The good, the bad and the unnecessary: iOS 11

A rundown of how Apple’s newest software will actually effect you

Image supplied by: Supplied via Wikipedia

Last week, Apple released the iOS 11, the iPhone’s newest operating system and it’s been slowly creeping its way onto most of our home screens ever since.     

For all my iPhone users out there, you’ve probably watched the shiny announcement video and heard rumblings about the new big features. But how will the iPhone’s software changes actually affect the day-to-day phone use of a university student? Let’s break it down.

The good

Remember your control center? You know, that thing you swipe up from the bottom of the screen to turn your Wi-Fi on and off? Well, it appears iOS 11 time-travelled to 2050, stole the control center of the future and brought it back to us. Every previous function — brightness, volume, airplane mode, etc. — is now simplified to be accessed by a much smaller and rounder button rather than swiping up your screen. You can also customize your shortcuts to include a low power mode button, screen recording, alarms and more. Now that these features are right in front of you, maybe you’ll finally remember to turn on tomorrow’s alarm for that 8:30 before you hit the hay.

Another useful feature is the new scanning feature tucked away into the Notes app. If you create a new note and click a button titled “plus”, you’re able to scan any document into a note that you can send anywhere. This feature does a surprisingly good job of making your scans look professional — I used it to send my friend notes and he thought I used a real scanning machine. With endless lecture notes and loose-leaf sheets being tossed our way in classes, having this scanning feature is a life-saver to the frazzled student longing for some organization.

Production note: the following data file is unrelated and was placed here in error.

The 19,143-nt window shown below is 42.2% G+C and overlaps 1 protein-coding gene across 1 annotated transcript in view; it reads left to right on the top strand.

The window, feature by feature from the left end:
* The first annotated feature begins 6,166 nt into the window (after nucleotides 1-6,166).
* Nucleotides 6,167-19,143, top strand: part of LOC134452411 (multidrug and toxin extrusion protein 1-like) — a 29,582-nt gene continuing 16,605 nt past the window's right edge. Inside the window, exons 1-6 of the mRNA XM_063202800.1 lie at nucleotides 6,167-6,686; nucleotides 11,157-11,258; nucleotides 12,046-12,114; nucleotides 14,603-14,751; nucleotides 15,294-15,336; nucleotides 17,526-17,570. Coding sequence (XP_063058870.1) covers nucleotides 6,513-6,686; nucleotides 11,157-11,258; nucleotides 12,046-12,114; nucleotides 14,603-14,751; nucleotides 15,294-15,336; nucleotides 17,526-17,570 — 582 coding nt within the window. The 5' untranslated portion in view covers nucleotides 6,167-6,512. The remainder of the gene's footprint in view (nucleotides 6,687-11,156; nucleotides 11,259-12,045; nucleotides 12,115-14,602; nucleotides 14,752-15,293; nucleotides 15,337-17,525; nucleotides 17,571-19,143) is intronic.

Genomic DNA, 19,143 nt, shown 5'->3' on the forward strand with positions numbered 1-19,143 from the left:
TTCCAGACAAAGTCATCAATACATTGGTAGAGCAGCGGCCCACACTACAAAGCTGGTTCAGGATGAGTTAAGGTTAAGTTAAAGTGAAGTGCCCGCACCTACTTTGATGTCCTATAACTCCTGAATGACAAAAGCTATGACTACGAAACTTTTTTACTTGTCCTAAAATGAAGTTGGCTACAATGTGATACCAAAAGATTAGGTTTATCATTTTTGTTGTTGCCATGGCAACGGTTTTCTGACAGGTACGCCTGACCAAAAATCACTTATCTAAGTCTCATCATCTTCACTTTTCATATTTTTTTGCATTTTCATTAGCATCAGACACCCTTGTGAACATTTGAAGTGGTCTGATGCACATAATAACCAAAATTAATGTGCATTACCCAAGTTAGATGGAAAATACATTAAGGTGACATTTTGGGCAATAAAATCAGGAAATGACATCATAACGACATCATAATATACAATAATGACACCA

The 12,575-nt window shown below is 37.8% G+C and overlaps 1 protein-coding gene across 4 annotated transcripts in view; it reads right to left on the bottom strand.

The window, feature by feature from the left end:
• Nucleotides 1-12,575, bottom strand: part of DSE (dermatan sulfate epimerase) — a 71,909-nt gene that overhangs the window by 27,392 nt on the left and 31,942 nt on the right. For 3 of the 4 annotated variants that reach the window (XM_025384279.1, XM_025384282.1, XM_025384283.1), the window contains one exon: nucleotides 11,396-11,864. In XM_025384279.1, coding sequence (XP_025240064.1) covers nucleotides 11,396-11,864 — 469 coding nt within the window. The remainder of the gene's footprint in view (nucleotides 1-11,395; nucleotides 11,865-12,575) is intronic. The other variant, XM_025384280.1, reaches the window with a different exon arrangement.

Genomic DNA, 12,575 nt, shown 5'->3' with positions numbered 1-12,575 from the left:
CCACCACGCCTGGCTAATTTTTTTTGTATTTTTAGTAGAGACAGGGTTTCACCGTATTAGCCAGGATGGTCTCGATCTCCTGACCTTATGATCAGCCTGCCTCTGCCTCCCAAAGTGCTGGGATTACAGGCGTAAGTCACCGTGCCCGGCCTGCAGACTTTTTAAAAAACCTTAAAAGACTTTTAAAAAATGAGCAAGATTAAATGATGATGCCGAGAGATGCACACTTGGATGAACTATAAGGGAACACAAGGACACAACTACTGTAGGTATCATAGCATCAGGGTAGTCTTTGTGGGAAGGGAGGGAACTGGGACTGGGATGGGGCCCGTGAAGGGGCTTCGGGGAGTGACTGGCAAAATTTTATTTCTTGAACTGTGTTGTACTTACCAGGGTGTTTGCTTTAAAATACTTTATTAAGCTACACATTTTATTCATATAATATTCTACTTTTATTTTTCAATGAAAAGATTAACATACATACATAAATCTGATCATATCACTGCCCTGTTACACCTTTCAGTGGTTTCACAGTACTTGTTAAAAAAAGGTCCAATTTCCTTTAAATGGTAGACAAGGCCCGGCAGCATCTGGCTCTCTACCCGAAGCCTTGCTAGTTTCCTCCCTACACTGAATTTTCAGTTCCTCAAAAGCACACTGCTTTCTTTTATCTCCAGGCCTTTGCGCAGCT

An extremely important feature hidden in the Settings app is the Emergency SOS option. When turned on, this feature will call 911 after you rapidly click the lock button five times. This addition allows instant access to emergency services in situations where timing is key and can also provide feelings of increased safety knowing that help is only a few clicks away. If you ever feel unsafe while walking home at night — whether you’re on campus or in the middle of Kingston — keeping your thumb on the lock button as a precaution until you feel safe could be a game changer.

Some other helpful updates include a QR code, barcode and URL scanner in the camera app, new photo editing filters and translating capabilities for Siri.

The bad

As with most early iOS versions, many iPhone users have reported their phone batteries drain much faster with the iOS 11 than before. Numerous users are also reporting an issue with sending emails from Microsoft or Exchange email accounts — which any email would thus be affected by. That being said, Apple has already addressed both concerns and are working on releasing solutions to both problems as soon as they can.

Since downloading iOS 11 onto my phone a few days ago, I can also personally report that my phone is a lot slower. Apps that have yet to update to iOS 11’s new standards, such as the Amey’s Taxi and Via Rail apps, open slowly and crash randomly. My Music app also appears to be very confused by the update, as any time I move a song into a new playlist it will magically transform into practically any other song. This proves especially frustrating when you’re trying to get into your running zone at the ARC and a forgotten, slow-paced Maroon 5 song plays instead of Kendrick.

The unnecessary

For no good reason, you now must swipe down on your lock screen — instead of up — to reach your notification center. You can also apply filters on the camera app while you take a photo, which is fun I guess? But by far the most confusing aspect of this entire update is that the Notes app changed the letter ‘a’ into an ‘α’. It will drive you crazy.

After weighing the pros and cons, I’d advise any readers to wait to update their software to iOS 11. Apple always sends out bug fixes pretty soon after they release new software. If you can resist the temptation of downloading and wait until Apple straightens out the iOS’ kinks, sure, you’ll miss out on speedy scanning abilities but you’ll save yourself a lot of agonizing over your non-existent battery life.


Apple, Technology

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